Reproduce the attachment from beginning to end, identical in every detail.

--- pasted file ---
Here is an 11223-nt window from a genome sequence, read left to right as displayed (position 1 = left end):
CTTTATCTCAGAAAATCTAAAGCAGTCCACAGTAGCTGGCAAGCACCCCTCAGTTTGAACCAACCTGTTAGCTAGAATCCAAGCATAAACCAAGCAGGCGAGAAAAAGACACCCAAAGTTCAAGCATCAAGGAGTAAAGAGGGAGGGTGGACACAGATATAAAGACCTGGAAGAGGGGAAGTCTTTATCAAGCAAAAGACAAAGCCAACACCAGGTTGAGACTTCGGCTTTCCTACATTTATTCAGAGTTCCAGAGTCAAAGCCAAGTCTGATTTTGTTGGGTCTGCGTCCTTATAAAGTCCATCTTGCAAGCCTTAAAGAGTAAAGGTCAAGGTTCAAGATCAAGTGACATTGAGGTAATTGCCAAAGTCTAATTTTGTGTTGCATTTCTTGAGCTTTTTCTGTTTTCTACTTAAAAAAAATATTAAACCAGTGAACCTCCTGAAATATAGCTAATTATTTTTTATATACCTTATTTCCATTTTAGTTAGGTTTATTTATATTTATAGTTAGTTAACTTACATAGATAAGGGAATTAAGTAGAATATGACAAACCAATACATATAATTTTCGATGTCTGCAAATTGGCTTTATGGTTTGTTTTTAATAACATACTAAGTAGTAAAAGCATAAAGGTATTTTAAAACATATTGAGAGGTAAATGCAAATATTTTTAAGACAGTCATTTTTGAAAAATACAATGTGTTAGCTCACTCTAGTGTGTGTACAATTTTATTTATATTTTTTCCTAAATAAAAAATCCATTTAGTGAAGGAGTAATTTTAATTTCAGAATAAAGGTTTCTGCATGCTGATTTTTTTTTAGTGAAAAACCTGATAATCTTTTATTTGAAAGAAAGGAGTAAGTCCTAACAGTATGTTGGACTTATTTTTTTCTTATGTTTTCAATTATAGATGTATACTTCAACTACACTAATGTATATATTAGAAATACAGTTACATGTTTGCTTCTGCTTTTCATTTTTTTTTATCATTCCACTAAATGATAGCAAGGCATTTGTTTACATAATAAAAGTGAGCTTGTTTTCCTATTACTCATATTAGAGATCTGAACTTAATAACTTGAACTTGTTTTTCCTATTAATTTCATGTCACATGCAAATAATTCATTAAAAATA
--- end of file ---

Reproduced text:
Here is an 11223-nt window from a genome sequence, read left to right as displayed (position 1 = left end):
CTTTATCTCAGAAAATCTAAAGCAGTCCACAGTAGCTGGCAAGCACCCCTCAGTTTGAACCAACCTGTTAGCTAGAATCCAAGCATAAACCAAGCAGGCGAGAAAAAGACACCCAAAGTTCAAGCATCAAGGAGTAAAGAGGGAGGGTGGACACAGATATAAAGACCTGGAAGAGGGGAAGTCTTTATCAAGCAAAAGACAAAGCCAACACCAGGTTGAGACTTCGGCTTTCCTACATTTATTCAGAGTTCCAGAGTCAAAGCCAAGTCTGATTTTGTTGGGTCTGCGTCCTTATAAAGTCCATCTTGCAAGCCTTAAAGAGTAAAGGTCAAGGTTCAAGATCAAGTGACATTGAGGTAATTGCCAAAGTCTAATTTTGTGTTGCATTTCTTGAGCTTTTTCTGTTTTCTACTTAAAAAAAATATTAAACCAGTGAACCTCCTGAAATATAGCTAATTATTTTTTATATACCTTATTTCCATTTTAGTTAGGTTTATTTATATTTATAGTTAGTTAACTTACATAGATAAGGGAATTAAGTAGAATATGACAAACCAATACATATAATTTTCGATGTCTGCAAATTGGCTTTATGGTTTGTTTTTAATAACATACTAAGTAGTAAAAGCATAAAGGTATTTTAAAACATATTGAGAGGTAAATGCAAATATTTTTAAGACAGTCATTTTTGAAAAATACAATGTGTTAGCTCACTCTAGTGTGTGTACAATTTTATTTATATTTTTTCCTAAATAAAAAATCCATTTAGTGAAGGAGTAATTTTAATTTCAGAATAAAGGTTTCTGCATGCTGATTTTTTTTTAGTGAAAAACCTGATAATCTTTTATTTGAAAGAAAGGAGTAAGTCCTAACAGTATGTTGGACTTATTTTTTTCTTATGTTTTCAATTATAGATGTATACTTCAACTACACTAATGTATATATTAGAAATACAGTTACATGTTTGCTTCTGCTTTTCATTTTTTTTTATCATTCCACTAAATGATAGCAAGGCATTTGTTTACATAATAAAAGTGAGCTTGTTTTCCTATTACTCATATTAGAGATCTGAACTTAATAACTTGAACTTGTTTTTCCTATTAATTTCATGTCACATGCAAATAATTCATTAAAAATA